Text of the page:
Customs & Traditions of Ash Wednesday

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Customs & traditions of Ash Wednesday

At this time of year, many of us are quite familiar with the scene where the young and old, the rich and the poor stand waiting in long queue at the Church. And they may wait for hours, and some may even spare their lunch. No, the zeal is not for clinching a big deal. The reason is rather simple. All of them just want to 'get ashed'. For this is Ash Wednesday.

Getting ashed apart, the tradition is to pray, and go for fasting as a preparation for Lent. Both the Old Law and the New says that those who had repented of their sins bestrewed themselves with ashes and clothed their bodies with sackcloth. Thus wearing sack cloth and sprinkling the head with ashes was an ancient sign of repentance. The Biblical custom for repentance was to fast, wear sackcloth, sit in dust and ashes, and put dust and ashes on one's head. But the Bible does not specify the Ash Wednesday rites as such. In earlier ages a penitential procession often followed the rite of the distribution of the ashes, but this is not now prescribed.

In fact, the traditions of Ash Wednesday came up as a part of the Lenten customs during the late 5th century. Penitence and fasting
are two of the key distinctives of Lent. And thus also of the Ash Wednesday. It does not associate commemoration of any event. For, nothing special is known to have happened forty days before the crucifixion. So, the Day could only be said to indirectly commemorate a Christ since it is the beginning of preparation for the greater celebrations of Christ's saving work. Obviously the Bible makes no reference to this day.

Unlike the old days, we no longer normally wear sackcloth or sit in dust and ashes, the customs of fasting and putting ashes on one's forehead as a sign of mourning and penance have survived to this day.

It is just an observance among the western churches. Ash Wednesday is a day of penance. The Church has never chosen to make it or any other specific day the definitive commemoration of the concept of repentance. Still it is a deacon. Some churches observe it with distribution of ashes, reading prayers of repentance, and with other services offered from the pulpit.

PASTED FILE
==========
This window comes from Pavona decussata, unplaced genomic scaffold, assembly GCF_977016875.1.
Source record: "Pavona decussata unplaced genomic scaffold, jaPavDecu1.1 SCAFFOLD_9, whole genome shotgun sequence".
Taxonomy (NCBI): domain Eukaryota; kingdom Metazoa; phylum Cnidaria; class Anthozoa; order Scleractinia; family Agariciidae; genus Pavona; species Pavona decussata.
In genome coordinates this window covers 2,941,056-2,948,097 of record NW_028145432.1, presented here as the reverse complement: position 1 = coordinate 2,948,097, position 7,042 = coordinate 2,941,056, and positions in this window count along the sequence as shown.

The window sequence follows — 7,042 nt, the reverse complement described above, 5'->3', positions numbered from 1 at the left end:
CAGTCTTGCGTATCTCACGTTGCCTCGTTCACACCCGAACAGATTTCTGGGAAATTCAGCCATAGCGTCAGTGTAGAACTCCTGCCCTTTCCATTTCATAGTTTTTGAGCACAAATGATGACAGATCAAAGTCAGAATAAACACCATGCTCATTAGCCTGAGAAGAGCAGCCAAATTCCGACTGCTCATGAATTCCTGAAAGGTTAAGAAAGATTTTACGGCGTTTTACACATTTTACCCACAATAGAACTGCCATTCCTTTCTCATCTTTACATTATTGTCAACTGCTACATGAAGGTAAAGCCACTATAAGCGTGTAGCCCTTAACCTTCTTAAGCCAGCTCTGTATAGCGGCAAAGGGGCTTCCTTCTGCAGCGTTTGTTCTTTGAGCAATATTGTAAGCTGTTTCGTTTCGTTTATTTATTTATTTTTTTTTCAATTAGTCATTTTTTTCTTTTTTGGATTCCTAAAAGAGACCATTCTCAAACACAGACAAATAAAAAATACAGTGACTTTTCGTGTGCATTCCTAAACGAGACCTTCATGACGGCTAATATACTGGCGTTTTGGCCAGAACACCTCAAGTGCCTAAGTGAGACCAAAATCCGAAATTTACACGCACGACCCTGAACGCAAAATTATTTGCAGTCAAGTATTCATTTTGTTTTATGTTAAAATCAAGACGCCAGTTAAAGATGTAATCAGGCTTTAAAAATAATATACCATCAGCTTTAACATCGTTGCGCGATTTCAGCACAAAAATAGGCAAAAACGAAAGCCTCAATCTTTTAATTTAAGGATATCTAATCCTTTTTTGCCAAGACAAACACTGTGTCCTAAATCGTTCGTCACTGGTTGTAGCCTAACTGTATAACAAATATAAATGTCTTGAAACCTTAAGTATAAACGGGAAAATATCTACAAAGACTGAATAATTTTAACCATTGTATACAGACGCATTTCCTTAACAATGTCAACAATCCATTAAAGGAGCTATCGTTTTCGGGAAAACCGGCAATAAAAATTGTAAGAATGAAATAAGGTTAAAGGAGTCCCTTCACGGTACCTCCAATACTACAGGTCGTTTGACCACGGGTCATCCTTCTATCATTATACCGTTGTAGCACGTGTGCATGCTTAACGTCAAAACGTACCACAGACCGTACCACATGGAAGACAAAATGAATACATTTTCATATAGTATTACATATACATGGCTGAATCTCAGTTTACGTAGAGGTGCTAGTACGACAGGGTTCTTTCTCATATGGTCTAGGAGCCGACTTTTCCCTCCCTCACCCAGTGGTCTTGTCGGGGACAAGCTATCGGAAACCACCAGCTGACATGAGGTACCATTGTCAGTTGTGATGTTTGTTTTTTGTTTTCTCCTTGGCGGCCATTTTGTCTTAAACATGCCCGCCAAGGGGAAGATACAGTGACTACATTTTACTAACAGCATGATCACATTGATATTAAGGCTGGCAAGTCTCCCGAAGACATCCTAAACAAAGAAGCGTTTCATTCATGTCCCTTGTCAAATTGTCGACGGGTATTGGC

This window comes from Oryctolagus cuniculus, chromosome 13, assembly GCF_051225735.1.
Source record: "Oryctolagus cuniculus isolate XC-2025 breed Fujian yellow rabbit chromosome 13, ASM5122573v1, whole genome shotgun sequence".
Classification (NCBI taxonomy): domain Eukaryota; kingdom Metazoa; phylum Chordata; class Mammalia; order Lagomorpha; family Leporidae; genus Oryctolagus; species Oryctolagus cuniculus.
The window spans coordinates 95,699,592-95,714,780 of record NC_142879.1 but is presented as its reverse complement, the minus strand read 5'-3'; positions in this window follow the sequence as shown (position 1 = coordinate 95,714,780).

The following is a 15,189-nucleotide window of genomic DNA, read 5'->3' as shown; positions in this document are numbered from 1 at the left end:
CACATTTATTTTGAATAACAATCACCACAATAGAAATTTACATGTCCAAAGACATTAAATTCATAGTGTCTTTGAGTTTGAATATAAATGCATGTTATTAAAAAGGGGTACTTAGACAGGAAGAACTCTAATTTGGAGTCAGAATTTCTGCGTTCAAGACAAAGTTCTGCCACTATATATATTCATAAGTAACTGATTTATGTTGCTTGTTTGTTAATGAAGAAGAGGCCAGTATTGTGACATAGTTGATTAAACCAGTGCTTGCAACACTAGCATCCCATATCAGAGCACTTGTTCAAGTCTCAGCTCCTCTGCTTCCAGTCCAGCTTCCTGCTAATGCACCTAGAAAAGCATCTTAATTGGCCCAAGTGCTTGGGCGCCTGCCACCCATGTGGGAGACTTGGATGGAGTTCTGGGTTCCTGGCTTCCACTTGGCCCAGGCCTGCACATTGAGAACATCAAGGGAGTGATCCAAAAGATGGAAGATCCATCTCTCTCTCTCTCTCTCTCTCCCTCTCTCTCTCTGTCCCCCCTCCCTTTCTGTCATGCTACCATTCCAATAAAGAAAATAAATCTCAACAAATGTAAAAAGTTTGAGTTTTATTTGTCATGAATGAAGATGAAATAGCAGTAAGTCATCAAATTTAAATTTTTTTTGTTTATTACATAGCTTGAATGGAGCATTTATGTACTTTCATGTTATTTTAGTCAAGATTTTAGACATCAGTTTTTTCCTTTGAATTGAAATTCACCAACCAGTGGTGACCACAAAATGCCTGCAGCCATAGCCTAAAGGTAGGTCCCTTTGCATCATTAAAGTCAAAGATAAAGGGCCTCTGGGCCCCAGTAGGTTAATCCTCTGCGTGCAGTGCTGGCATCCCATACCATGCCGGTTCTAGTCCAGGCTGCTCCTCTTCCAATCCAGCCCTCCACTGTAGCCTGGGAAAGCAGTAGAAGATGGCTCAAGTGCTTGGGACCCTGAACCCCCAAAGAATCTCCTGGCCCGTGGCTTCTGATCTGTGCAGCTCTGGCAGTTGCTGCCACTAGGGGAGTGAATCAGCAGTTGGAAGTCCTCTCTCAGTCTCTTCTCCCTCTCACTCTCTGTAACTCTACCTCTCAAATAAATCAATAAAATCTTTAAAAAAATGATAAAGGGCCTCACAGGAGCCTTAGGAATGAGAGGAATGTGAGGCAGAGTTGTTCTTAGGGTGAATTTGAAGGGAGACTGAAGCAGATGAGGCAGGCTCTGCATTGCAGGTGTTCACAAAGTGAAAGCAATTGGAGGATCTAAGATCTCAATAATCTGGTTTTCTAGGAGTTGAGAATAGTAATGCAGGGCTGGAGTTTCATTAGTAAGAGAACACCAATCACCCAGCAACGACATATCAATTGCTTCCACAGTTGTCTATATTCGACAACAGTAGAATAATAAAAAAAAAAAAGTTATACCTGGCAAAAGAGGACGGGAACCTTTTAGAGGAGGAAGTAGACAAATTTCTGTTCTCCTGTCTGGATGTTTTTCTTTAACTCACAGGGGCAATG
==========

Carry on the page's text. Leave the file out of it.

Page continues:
Even in ancient days, people marked times of fasting, prayer, repentance, and remorse by placing ashes on their foreheads. The custom was prevalent in early days of Judaism: as found in 2 Samuel 13:19, Esther 4:1-3, Job 42:6, and Jeremiah 6:26.

This custom entered the church from Judaism. And is observed on Ash Wednesday, that marks the onset of a period of sober reflection, self-examination, and spiritual redirection.
At first only public penitence received the ashes. They were made to appear barefooted at the church and perform penances for their sins. Friends and relatives began to accompany them, perhaps in sympathy and in the knowledge that no man is free from sin, and gradually the ashes were given to the whole congregation.

On this day all the faithful according to ancient custom are exhorted to approach the altar before the beginning of Mass, and there the priest, dipping his thumb into palm ashes previously blessed, marks the forehead of each the sign of the cross, saying the words: "Remember man that thou art dust and unto dust thou shalt return."In case of clerics it is upon the place of the tonsure.
The saying and the act are meant for reminding us that man is mortal. This means we are dust and it is dust to which we shall return.

The ashes used in this ceremony are made by burning the remains of the palms blessed on the Palm Sunday of the previous year. In the blessing of the ashes four prayers are used, all of them ancient. The ashes are sprinkled with holy water and fumigated with incense. The celebrant himself, be he bishop or cardinal, receives, either standing or seated, the ashes from some other priest, usually the highest in dignity of those present.

In the United States, besides the Roman Catholics some Episcopal Churches also observe Ash Wednesday with the distribution of ashes. In addition, prayers of repentance are read and exhortation denouncing sin, taken from chapter 28 or the Book of Deuteronomy, are delivered from the pulpit. The Psalm 51 is prayed and the litany of penitence in solidarity with those preparing for baptism or restoration to the church's fellowship. Other Protestant denominations also mark the beginning of Lent with the observance of Ash Wednesday. Orthodox Churches do not, since the Great Lent begins on Monday. For all Christian Churches, however, Lent is a period of preparation. The culmination is Holy Week, beginning on Palm Sunday and building to the joyous celebration of Easter.

Originally it was only the Roman Catholics who had the foreheads marked with the cross of palm ash. But now the imposition of ashes has made its way into the wider church and even the popular culture.

As the deacon sings "Earth and heaven are joined and man is reconciled to God" the gateway to the pilgrimage floats open to the Lenten session of penitence. The session that tells us to take a relook at our past deeds and weed out the wrong ones by certain observances.

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